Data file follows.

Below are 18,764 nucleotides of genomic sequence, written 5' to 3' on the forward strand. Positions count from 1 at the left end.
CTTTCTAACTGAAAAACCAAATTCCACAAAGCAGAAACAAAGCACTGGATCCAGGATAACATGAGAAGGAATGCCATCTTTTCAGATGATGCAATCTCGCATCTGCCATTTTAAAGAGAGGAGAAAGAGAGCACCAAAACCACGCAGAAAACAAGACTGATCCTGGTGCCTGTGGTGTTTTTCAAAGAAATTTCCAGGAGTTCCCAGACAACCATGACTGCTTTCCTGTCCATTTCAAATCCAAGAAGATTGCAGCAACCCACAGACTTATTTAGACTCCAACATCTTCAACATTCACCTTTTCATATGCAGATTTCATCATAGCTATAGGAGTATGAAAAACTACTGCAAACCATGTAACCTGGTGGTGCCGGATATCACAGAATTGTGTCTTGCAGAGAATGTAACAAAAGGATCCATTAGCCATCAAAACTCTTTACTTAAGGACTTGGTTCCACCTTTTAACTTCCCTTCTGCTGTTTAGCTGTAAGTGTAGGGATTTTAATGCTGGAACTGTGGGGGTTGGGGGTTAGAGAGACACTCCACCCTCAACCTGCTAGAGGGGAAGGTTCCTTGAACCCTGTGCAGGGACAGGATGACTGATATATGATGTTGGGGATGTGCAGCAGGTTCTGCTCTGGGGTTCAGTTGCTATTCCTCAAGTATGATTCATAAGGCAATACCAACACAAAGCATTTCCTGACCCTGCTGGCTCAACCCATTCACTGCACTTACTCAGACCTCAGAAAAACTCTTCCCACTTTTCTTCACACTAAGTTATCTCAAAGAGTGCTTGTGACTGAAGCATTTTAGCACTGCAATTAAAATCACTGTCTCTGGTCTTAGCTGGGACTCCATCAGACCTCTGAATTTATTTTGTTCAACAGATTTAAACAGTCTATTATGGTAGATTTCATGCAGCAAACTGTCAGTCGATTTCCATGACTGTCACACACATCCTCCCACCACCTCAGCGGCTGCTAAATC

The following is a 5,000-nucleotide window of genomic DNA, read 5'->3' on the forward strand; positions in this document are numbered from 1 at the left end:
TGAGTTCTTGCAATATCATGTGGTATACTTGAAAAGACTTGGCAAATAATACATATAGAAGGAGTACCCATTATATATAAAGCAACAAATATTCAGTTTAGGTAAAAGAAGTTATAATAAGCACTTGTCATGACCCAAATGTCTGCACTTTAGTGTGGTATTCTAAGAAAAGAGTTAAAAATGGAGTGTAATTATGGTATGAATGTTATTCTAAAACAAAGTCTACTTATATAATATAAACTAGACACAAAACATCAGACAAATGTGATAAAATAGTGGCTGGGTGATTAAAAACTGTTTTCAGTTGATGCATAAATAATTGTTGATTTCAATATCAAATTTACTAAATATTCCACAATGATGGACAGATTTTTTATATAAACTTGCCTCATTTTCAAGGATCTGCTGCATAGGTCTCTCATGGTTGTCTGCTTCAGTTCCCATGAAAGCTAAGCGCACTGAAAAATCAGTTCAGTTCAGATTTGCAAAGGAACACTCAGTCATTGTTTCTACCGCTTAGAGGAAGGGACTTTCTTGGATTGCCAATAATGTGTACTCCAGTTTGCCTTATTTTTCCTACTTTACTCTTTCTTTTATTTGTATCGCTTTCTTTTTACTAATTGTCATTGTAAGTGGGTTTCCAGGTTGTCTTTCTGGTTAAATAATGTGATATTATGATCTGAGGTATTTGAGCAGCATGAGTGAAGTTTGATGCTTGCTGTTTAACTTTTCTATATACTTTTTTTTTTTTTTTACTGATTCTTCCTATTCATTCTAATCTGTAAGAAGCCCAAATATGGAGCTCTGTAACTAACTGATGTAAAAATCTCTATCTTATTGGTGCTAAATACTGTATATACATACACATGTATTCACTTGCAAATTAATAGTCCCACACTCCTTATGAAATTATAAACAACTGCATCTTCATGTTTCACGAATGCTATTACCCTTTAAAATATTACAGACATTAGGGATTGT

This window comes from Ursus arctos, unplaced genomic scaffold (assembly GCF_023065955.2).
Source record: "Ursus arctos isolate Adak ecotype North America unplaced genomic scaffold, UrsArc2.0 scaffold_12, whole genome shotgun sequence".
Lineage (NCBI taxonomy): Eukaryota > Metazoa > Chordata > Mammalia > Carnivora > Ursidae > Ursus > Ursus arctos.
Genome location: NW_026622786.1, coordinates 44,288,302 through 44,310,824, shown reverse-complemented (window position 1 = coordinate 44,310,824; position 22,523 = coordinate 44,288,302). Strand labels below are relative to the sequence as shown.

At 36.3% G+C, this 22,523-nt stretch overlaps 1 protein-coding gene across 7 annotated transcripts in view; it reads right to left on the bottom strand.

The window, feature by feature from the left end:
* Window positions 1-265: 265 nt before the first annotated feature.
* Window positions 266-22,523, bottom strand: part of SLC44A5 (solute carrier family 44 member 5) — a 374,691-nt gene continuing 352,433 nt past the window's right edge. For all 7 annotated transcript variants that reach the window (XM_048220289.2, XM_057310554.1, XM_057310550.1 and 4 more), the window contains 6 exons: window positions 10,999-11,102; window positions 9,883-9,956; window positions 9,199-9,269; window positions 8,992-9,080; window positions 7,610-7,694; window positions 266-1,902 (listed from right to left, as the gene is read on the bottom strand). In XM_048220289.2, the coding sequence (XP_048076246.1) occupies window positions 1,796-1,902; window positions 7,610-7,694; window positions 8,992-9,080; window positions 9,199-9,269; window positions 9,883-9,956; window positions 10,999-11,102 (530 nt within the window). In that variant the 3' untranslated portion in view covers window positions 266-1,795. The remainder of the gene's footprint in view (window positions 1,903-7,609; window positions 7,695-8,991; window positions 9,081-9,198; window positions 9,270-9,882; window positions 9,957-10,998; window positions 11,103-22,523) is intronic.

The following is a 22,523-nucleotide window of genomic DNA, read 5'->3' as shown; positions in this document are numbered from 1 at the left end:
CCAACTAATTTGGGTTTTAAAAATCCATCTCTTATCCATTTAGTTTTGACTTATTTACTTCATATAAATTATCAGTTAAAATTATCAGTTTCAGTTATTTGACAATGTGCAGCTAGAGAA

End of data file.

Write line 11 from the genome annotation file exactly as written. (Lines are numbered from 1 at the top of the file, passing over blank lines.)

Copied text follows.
* Window positions 1-265: 265 nt before the first annotated feature.